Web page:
GrahamClayton: Biography from http://www.migenweb.org/cass/biogra...:
"Harsen D. Smith is a prominent attorney of Cassopolis equally well known because of his activity in political circles. He has chosen as a life work a profession in which success results only from individual merit, from comprehensive knowledge and close application, and his high reputation is well deserved because he has manifested all of the salient characteristics demanded of the successful and able lawyer. A native of Albion, New York, he was born on the 17th of March, 1845, and is a son of E. Darwin and Maria (Arnold) Smith, the former a native of Connecticut and the latter of New York. The paternal grandfather, Moses B. Smith, was a minister of the Universalist church and had a very wide and favorable acquaintance in the western part of the Empire state, to which he removed from New England. He was of Scotch lineage, his father, Moses Smith, Sr., having emigrated from the land of the hiss and heater to the new world. E. Darwin Smith, father of our subject, was a manufacturer of agricultural implements. Following his removal to New York he devoted his attention to agricultural pursuits. He married Miss Maria Arnold, a native of the Empire state and a daughter of Benjamin Arnold, who was of English descent. They became the parents of three children, two daughters and a son.
Harsen D. Smith, who was the second in order of birth, acquired an academic education at Newark, Wayne county, New York, where he was graduated. He afterward engaged in teaching school in that state for a short time, and in 1862 he went to Iowa, locating at Eldora, where for one year he acted as principal of the Eldora Union Schools. He then became a teacher in the Iowa Lutheran College at Albion, Iowa, being professor of mathematics. In the meantime he had taken up the study of law and for a period was a student in the office of Governor Eastman, of Iowa. Subsequently he went to Rochester, New York, where he entered the law office of Judge George F. Danforth, a member of the court of appeals of the Empire state. For about two years Mr. Smith remained in that office and was then admitted to the New York bar, after which he removed to Coldwater, Michigan, and spent about six months in the office of E. G. Fuller. He afterward removed to Jackson, Michigan, and entered the office of Hon. W. K. Gibson. In August, 1870, he removed to Cassopolis, where he formed a partnership with Hon. Charles W. Clisbee, with whom he continued for two years. He then practiced by himself for a year, after which he formed a partnership with Judge Andrew J. Smith, that connection being thus continued until Andrew J. Smith was elected circuit judge, since which time Harsen D. Smith has been alone in practice. He has for thirty-five years been a representative of the Cassopolis bar and is therefore numbered among the pioneer attorneys of the county. He has gradually worked his way upward, demonstrating his ability to cope with intricate problems of jurisprudence and in the handling of his cause he displays great strength, while his devotion to his clients’ interest is proverbial.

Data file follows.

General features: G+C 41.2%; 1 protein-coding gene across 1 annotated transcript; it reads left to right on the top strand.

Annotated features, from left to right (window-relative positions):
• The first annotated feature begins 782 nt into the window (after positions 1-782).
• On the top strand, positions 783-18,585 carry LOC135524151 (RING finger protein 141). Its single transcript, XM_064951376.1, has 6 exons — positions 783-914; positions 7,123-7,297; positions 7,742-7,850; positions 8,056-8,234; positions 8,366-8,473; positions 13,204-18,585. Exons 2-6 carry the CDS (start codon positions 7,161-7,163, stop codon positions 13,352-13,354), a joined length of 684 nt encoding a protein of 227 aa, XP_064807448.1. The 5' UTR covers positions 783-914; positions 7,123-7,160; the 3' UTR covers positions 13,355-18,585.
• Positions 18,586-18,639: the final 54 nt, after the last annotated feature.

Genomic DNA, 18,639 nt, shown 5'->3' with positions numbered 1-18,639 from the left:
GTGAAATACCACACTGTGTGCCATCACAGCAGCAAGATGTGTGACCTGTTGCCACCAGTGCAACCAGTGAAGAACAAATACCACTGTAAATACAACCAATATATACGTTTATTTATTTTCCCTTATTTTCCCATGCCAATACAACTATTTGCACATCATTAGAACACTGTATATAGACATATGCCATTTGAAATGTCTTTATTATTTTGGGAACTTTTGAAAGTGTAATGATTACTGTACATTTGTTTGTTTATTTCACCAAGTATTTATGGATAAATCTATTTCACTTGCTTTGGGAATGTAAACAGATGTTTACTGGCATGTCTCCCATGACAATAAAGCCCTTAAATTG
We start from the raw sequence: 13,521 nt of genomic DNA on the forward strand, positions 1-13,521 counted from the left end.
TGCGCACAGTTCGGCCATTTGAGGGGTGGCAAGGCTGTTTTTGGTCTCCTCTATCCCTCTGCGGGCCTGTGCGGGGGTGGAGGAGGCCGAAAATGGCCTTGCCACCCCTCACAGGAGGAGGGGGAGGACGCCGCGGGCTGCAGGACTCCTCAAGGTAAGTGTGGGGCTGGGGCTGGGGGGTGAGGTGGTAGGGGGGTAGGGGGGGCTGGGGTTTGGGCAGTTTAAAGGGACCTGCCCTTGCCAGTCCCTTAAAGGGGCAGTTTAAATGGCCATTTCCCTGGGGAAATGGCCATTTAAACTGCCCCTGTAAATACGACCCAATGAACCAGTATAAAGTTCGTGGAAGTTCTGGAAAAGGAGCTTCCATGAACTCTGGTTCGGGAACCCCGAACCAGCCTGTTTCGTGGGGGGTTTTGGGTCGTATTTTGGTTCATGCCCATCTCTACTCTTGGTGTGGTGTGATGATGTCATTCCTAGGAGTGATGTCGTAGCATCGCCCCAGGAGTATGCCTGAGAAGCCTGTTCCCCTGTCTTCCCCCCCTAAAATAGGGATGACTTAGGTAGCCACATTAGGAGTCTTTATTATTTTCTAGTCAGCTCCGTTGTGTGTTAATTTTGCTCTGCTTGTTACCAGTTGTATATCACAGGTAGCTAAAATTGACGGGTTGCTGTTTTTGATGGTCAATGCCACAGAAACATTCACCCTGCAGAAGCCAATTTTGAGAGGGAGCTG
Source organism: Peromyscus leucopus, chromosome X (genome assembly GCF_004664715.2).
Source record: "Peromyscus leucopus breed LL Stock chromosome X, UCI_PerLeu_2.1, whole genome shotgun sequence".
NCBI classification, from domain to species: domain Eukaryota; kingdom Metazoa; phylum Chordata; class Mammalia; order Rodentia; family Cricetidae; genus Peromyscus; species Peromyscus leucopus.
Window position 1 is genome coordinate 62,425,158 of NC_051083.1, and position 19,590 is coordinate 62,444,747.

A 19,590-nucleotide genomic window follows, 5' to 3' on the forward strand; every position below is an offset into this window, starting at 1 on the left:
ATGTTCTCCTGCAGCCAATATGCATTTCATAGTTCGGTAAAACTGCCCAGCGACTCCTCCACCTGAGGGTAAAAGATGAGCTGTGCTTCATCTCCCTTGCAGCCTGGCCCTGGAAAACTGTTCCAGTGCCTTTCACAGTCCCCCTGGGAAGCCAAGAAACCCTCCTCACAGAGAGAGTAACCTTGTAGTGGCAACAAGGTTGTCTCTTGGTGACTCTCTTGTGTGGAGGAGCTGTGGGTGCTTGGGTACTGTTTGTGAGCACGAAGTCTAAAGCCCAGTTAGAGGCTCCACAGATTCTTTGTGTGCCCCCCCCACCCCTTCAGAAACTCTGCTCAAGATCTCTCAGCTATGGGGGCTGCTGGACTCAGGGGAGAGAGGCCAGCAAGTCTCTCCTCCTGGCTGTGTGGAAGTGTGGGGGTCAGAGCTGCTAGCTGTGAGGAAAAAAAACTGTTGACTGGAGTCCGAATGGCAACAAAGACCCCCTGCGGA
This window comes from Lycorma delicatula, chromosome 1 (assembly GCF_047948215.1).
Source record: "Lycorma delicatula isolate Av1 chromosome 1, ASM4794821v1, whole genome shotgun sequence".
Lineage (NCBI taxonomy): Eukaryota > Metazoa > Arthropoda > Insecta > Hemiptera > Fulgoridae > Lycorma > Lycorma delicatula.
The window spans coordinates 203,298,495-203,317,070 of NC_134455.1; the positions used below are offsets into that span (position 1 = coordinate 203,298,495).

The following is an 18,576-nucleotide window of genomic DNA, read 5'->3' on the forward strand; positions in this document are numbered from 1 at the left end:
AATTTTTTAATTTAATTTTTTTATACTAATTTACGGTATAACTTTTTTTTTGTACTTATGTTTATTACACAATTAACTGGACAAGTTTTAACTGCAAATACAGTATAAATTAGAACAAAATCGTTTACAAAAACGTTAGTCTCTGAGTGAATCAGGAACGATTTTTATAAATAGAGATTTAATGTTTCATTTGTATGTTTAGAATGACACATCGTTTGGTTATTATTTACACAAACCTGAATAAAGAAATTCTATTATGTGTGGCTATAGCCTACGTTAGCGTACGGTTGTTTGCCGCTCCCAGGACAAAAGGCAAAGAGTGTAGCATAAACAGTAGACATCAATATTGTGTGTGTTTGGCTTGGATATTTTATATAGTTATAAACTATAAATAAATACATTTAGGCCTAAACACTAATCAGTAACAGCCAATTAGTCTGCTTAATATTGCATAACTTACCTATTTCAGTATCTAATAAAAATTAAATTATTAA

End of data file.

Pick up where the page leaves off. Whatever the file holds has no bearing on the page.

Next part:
In October, 1873, Mr. Smith was united in marriage to Miss Sate R. Read, who was born in this county in 1853, and is a daughter of S. T. and Rhoda R. (Hayden) Read.
In his political views Mr. Smith is a stalwart Republican, thoroughly in sympathy with the principles of the party. He was elected and served as chairman of the Republican County Central Committee for ten years, was a member of the State Central Committee for six years, and fro four years a member of the executive committee. He is widely recognized as one of the foremost Republicans of Michigan, and his efforts in behalf of the organization have been far reaching and beneficial. In 1876 he was elected prosecuting attorney, filling the office for four years, and in 1898 he was appointed by the governor to the position of circuit judge to preside over the bench of a new circuit until an election could be held. He served in that capacity for one year. He was a member of the state pardon board for about seven years, but when appointed judge he resigned that position. Following his retirement from the bench he was reappointed on the pardon board. He was nominated for state senator in 1884, but that was the year of the Democratic landslide. Fraternally he is connected with the dodge, chapter and commandery in the Masonic fraternity and also with Saladin Temple of the Mystic Shrine at Grand Rapids. He has been very successful in his practice, being connected with the greater number of the important cases tried in his district and his broad intellectuality, great strength of character and determined purpose have made him a valued factor, not only as a legal practitioner but also in social, fraternal and political circles. He has done much to mold public thought and opinion in his community and is just classed with the prominent and representative citizens of Cass county."